Reviews are important: this isn’t so much old news to a restaurateur than the equivalent of the first book of Genesis to a restaurateur.

Still, reviews are becoming increasingly important to restaurants in new ways as traditional review websites like Trip Advisor and Yelp make way for Google restaurant reviews; now, if you Google a business, or even Google a query that will result in business listings (i.e. Italian restaurants in New York), you’ll see the business’s name with its number of Google reviews and average star in a prominent position underneath.

Google restaurant reviews

So anyone who has an interest in your restaurant will be immediately confronted with its review status. And as we said, reviews are very important.

Just how important, BrightLocal’s Local Consumer Review Study tells us: 97% of consumers read online reviews for local businesses in 2017, with 12% looking for a local business online every day, 85% of consumers trust online reviews as much as personal recommendations, positive reviews make 73% of consumers trust a local business more and 49% of consumers need at least a four-star rating before they choose to use a business.

Google restaurant reviews

When you hear these stats it’s tempting to panic and try the quickest way to tot up those five star Google restaurant reviews you need, even if it’s not exactly legit.

Listen to us carefully: don’t do this. There are few things Google hates more than fake reviews. Don’t ask your employees to leave five star reviews. Don’t offer bribes or service in return for a glowing review. And most dangerous of all, do not pay a business or group of people to write positive reviews for you. Don’t think you’re smarter than Google. You’re not, there’s always a chance they will find out, and if they do they will ban you from the Google listings, a scenario no restaurant wants.

Google’s Review Guidelines state: “Conflict of interest: Reviews are most valuable when they are honest and unbiased. If you own or work at a place, please don’t review your own business or employer. Don’t offer or accept money, products, or services to write reviews for a business or to write negative reviews about a competitor. If you’re a business owner, don’t set up review stations or kiosks at your place of business just to ask for reviews written at your place of business.”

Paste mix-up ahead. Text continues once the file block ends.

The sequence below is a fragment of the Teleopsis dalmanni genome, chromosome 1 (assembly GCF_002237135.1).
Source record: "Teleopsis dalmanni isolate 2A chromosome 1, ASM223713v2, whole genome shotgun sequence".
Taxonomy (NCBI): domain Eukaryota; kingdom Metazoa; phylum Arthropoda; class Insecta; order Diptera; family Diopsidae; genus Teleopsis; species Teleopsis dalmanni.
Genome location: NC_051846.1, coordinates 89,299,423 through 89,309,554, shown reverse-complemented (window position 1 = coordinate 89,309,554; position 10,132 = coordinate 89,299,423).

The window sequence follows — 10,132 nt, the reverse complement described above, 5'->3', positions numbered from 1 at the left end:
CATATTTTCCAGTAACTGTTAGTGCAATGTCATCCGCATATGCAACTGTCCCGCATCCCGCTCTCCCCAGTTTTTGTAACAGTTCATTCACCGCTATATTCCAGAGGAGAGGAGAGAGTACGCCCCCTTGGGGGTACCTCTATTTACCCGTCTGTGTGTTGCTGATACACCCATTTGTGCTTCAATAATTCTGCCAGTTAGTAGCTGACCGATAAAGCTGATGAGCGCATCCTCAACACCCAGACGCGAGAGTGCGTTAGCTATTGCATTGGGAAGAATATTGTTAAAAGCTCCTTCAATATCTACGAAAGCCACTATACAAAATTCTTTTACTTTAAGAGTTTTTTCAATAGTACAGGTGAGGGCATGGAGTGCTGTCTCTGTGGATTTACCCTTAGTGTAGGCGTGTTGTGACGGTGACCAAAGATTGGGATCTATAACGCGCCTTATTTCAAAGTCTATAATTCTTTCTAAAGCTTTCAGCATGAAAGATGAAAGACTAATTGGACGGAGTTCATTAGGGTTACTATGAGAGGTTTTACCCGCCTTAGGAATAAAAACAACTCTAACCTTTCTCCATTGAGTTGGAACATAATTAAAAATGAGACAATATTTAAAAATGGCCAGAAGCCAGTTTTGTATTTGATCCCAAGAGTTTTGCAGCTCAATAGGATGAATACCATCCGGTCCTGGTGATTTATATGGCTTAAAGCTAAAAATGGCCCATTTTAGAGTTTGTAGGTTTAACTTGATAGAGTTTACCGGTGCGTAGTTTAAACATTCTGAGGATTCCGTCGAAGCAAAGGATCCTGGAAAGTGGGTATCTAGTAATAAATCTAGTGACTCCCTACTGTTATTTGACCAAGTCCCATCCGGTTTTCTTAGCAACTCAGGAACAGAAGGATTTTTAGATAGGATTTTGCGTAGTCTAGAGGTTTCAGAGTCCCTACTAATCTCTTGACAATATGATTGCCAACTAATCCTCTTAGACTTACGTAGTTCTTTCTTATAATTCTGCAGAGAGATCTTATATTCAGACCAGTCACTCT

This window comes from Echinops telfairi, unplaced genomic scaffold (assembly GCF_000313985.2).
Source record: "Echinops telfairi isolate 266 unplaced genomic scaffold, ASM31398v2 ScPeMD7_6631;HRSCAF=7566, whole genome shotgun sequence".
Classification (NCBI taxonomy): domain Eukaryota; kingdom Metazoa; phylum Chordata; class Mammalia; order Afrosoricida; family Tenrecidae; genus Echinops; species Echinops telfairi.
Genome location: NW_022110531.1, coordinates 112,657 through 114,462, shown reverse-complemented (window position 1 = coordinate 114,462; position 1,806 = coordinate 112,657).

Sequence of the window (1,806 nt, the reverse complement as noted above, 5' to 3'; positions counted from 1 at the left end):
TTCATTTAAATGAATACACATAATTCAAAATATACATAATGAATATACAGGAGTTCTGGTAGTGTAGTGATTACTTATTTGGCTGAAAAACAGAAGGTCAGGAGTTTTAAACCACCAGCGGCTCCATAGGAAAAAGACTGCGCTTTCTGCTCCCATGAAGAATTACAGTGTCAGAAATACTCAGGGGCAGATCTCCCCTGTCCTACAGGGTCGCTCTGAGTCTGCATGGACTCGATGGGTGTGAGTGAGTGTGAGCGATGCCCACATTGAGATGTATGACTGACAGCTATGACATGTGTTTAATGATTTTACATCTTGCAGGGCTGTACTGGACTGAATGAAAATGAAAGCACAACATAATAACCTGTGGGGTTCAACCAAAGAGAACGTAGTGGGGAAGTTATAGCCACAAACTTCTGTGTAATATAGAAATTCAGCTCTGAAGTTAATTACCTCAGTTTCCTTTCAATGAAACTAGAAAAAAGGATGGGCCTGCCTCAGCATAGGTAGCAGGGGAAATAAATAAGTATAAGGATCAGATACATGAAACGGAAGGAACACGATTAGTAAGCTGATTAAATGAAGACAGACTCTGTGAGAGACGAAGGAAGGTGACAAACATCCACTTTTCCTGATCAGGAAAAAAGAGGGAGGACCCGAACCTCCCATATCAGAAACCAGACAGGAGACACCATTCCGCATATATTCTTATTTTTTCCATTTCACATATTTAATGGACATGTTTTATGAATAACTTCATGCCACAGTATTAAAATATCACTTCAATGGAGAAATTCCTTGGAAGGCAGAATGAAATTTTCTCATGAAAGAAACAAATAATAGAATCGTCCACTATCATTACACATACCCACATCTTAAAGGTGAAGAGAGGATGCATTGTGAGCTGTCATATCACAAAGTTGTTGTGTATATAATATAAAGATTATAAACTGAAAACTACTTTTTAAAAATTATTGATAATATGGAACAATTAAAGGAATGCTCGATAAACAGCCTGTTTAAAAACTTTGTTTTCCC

Google is watching you. Every major Google algorithm update is usually preceded by long periods of testing, machine learning and human monitoring by Google created to combat people who are trying to scam the system.

How simpleERB can help

So what to do then? How do you accumulate those positive reviews you need and still play by Google’s rules? You do it organically by encouraging your customers to leave a Google restaurant review if they wish, something simpleERB can hugely help you out with.

simpleERB has a one stop option that allows restaurant owners to encourage customers to share positive reviews on your Google profile, as well as Yelp, Trip Advisor and Facebook (you’ll need to be logged into simpleERB to see this feature).

With simpleERB you can add a link to the customer confirmation email which allows the customer to submit feedback to you after their meal.

When you get a good review you can tick a box on the email copy which sends them a request to share their review, along with links to your restaurant Google, Facebook and Trip Advisor profiles.

How to deal with negative reviews

P.S. More reviews for your restaurant may mean some negative reviews but this doesn’t necessarily need to be a bad thing.

Negative reviews prove your reviews are authentic, they can actually encourage trust (only relentlessly five star reviews are more likely to make customer think they are fake), they allow you to show your excellent customer service when you respond, and they are useful for feedback purposes.

We wrote in more depth about the positive effects of negative reviews on the simpleERB blog here.



2018 is the year email marketing will become essential for restaurants, says industry media company, The Rail.

They believe this year email will overtake Facebook as the marketing tool every restaurant will need to utilise.

restaurant email marketing

Facebook organic reach

In 2017, as every restaurant with a Facebook page will know, Facebook drastically limited organic reach for business pages meaning any who want their post to be seen by their target audience will need to pay for it.

Understandable – Facebook need to profit from their platform somehow (Mark Zuckerberg’s hoodies are not going to pay for themselves).

But this means email marketing has become drastically more important for restaurants.

Restaurant email marketing

“Email is the platform that guarantees your communication will be presented to your followers,” The Rail said. “Even if it’s only your sending address and subject line they read you are at least gaining their attention for a few seconds.”

“Every email address is like currency in the battle to speak to consumers and give them reasons to visit your restaurant. Smart operators will focus on gathering email addresses and regular communicating with their guests.”

Using simpleERB for restaurant email marketing